During my many travels in Asia and Central America I never brought along medications to stop diarrhea, only to prevent it. Diarrhea is natures way of getting rid of something your body doesn't want in it. Preventing that can lead to serious problems. Water and food born bugs (bacteria, not parasites) can be dealt with by taking Doxycycline Hyclate as a prophylactic.
Prior to the likely encountering of suspect food and water, such as a bug out situation, a pill a day will keep you reasonably safe. You should be able to talk your doctor into proscribing for emergency use only or you can pick them up over the counter in any Third World country.
I also take along Keflex in case of wound infections. Google has a wealth of info on these and other medications if you can't find a doctor willing to advise on TEOTWAWKI situations. - LRM in Perth, Western Australia

Sir:
My mother was recently hospitalized and learned the hard way. She had taken some antibiotics to fend off an infection. Antibiotics kill off the bacteria in our intestines (the good and bad kind). In her case, it killed off a larger portion of the good bacteria which led to an imbalance. The bad bacteria began to thrive. The diarrhea she had would've helped get rid of the build up of that bad bacteria. However, she took an anti- diarrhea

When the bad bacteria builds up like that and your body can't get rid of it, the bad bacteria begins to poison you (as it did her). She couldn't eat or drink anything without throwing up because her stomach was no longer in a condition to absorb any water or nutrients. She suffered from severe dehydration and malnutrition.

Her condition [Clostridium difficile] is commonly referred to as "C-Diff". She was in the hospital for a week and a half and is slowly recovering now.

So, if you get diarrhea after taking antibiotics, it may be best to just let nature "run" its course. Just be sure to drink lots of fluids. - Daron in San Diego, California

 

Jim,
You recently posted a letter from a reader inquiring about oral rehydration solution. I have chosen to stock up on oral rehydration salts instead of pre-mixed solutions such as Pedialyte.

The salts are packaged in little foil sachets. When mixed with water, each sachet produces one liter of oral rehydration solution. They can be purchased in bulk from a company called Jianis Brothers either by the carton (125 sachets) or by the case (5 cartons = 625 sachets). I don't recall how much I paid but I believe the unit price was around 50 or 60 cents per sachet - much less expensive than Pedialyte.

The sachets are convenient, compact and durable and I believe they would make a great little barter item if the need should ever arise.

The web site of The Rehydration Project contains a wealth of information on dehydration due to illness as well as treatment using oral rehydration therapy: Contact information for Jianis Brothers is also available on the same site. Sincerely, - Michael in California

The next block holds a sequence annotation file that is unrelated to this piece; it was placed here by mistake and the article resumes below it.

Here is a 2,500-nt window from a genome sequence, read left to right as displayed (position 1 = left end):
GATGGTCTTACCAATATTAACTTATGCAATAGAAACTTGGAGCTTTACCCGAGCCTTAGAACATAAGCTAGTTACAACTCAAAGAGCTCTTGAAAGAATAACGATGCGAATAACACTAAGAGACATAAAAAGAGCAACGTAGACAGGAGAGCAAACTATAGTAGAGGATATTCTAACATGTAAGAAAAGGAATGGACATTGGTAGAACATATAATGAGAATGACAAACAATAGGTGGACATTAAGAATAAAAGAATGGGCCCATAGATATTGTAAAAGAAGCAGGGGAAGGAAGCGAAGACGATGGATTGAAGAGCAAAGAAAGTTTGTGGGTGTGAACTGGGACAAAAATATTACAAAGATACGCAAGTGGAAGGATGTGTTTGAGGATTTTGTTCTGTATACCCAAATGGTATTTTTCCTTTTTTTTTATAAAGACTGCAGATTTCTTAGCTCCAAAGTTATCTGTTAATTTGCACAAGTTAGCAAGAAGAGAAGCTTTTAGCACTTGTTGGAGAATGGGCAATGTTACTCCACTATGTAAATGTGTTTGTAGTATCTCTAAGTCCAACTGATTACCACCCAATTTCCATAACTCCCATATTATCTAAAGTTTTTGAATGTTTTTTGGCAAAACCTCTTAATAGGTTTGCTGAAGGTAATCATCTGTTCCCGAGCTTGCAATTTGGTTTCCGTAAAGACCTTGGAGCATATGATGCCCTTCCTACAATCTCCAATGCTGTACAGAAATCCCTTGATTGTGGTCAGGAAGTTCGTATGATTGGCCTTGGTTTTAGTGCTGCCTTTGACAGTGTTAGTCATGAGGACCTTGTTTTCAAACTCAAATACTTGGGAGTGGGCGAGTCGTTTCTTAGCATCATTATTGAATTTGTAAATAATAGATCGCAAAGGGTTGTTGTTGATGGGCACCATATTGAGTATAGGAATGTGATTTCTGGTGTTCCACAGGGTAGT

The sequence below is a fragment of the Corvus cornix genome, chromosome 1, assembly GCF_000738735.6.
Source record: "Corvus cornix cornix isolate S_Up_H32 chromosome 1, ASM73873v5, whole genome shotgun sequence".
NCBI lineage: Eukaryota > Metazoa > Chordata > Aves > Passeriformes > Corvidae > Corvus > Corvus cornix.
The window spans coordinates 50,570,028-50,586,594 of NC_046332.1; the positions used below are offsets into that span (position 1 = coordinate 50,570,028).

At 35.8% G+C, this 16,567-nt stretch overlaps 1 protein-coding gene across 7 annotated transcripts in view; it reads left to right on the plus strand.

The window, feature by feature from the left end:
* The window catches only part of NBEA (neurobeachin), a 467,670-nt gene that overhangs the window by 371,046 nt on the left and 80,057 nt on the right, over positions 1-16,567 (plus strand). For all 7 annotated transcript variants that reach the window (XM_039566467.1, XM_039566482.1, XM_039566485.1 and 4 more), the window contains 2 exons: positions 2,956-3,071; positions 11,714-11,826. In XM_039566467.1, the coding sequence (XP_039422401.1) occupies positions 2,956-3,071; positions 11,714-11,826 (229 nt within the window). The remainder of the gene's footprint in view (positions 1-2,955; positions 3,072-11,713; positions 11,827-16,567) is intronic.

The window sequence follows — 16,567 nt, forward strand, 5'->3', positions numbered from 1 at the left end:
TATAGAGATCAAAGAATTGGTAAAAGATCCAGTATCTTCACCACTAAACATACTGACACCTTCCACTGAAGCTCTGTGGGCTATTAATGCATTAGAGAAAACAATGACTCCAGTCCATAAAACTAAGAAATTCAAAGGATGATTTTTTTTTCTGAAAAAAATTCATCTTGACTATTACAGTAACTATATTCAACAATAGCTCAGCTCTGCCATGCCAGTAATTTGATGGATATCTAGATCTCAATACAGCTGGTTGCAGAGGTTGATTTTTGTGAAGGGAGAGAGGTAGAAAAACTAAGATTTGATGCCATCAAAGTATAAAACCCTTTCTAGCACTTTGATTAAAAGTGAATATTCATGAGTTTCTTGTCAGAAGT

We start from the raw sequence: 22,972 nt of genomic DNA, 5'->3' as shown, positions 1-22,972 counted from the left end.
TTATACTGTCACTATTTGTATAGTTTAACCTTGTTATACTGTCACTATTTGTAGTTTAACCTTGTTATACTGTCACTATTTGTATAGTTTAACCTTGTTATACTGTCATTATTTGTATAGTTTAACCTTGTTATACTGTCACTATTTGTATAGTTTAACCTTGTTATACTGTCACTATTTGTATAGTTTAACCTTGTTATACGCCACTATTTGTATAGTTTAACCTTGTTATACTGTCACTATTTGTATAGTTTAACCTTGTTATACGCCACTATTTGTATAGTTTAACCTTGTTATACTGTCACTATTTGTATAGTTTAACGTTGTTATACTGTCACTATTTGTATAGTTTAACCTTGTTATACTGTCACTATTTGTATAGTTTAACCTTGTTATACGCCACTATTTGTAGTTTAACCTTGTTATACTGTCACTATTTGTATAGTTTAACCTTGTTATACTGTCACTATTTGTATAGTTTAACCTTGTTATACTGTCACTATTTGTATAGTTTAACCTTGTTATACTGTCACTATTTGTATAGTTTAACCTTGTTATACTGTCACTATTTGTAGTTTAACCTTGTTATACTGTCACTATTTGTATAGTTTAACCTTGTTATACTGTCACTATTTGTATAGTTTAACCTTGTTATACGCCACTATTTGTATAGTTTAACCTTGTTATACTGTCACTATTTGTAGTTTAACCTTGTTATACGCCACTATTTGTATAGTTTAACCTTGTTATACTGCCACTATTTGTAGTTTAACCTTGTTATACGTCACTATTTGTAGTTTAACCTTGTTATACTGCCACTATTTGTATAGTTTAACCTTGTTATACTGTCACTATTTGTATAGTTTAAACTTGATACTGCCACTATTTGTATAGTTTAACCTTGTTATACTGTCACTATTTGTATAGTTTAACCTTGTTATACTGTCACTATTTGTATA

Dear Mr. Rawles,
In reference to the recently-posted question/answer concerning anti-diarrheals, I have just a couple of comments from a pharmacist's perspective.

1. As the poster mentioned, loperamide (aka, Imodium) is available over-the-counter (without a prescription) in the same strength as the old prescription product. This effective anti-diarrheal is not considered an opioid, and does not appear on the DEA's Controlled Substance list, as does diphenoxylate/atropine (aka Lomotil - Schedule V). Be aware that individual states can add drugs to their own controlled substance list, but I don't know of any that have done so with loperamide. The dosing depends on recurrence of diarrhea episodes, but take no more than 8 tablets (16mg) per 24 hours period.

2. The bismuth subsalicylate-containing anti-diarrheals, such as Pepto-Bismol and Kaopectate and their generics, contain an active ingredient similar to aspirin, and in quantity, can have a similar effect on bleeding (inhibits platelet function). Therefore, be sure to stay under the daily maximum dosage of 8 30ml (1oz.) doses. Also, if you have any ongoing bleeding problem, such as active gastric ulcers, shy away from these products.

Thank you for all you do! Best Wishes, - S.H. in Georgia

Sir,
The most effective anti-diarrheal medications are usually sulfa drugs.

In my travels there have been times when I have lost 20 lbs. in a few days time due to the effects of diarrhea. I've had it so bad that the Air Force took a C-141 out of service to decontaminate it.

And my travels started when I was three years old (42 years ago now) so I have lots of practice in dealing with this issue. Outside of the US and Western Europe you have to assume that the water supply is contaminated and you will come down with something at some point. I've reached the point where I routinely add purification tablets to even bottled water in some countries.

First and foremost, if diarrhea is not caused by a virus then usually it is caused by a bacterial bloom in the body. When you travel from one area to another the normal flora and fauna in the body change to match what is local to the environment. As a result the balance of the flora and fauna in the body gets out of whack and you end up with the common traveler's diarrhea. If you have not drunk/eaten food in your home environment that was not processed/packaged/etc. etc. then you can get the same effect the first time you eat natural foods (farmer's market ...). A low dose of a sulfa drug usually is enough to take care of this problem. (Sulfa drugs are usually over the counter in most countries outside of the US.) In the US the doctor will normally prescribe Ciprofloxacin. Living and working in Turkey I learned to say "Streptomagma var mu?" or "Do you have Streptomagma (a sulfa drug)" -- and the same phrase will work across the near east (from Turkey through Afghanistan).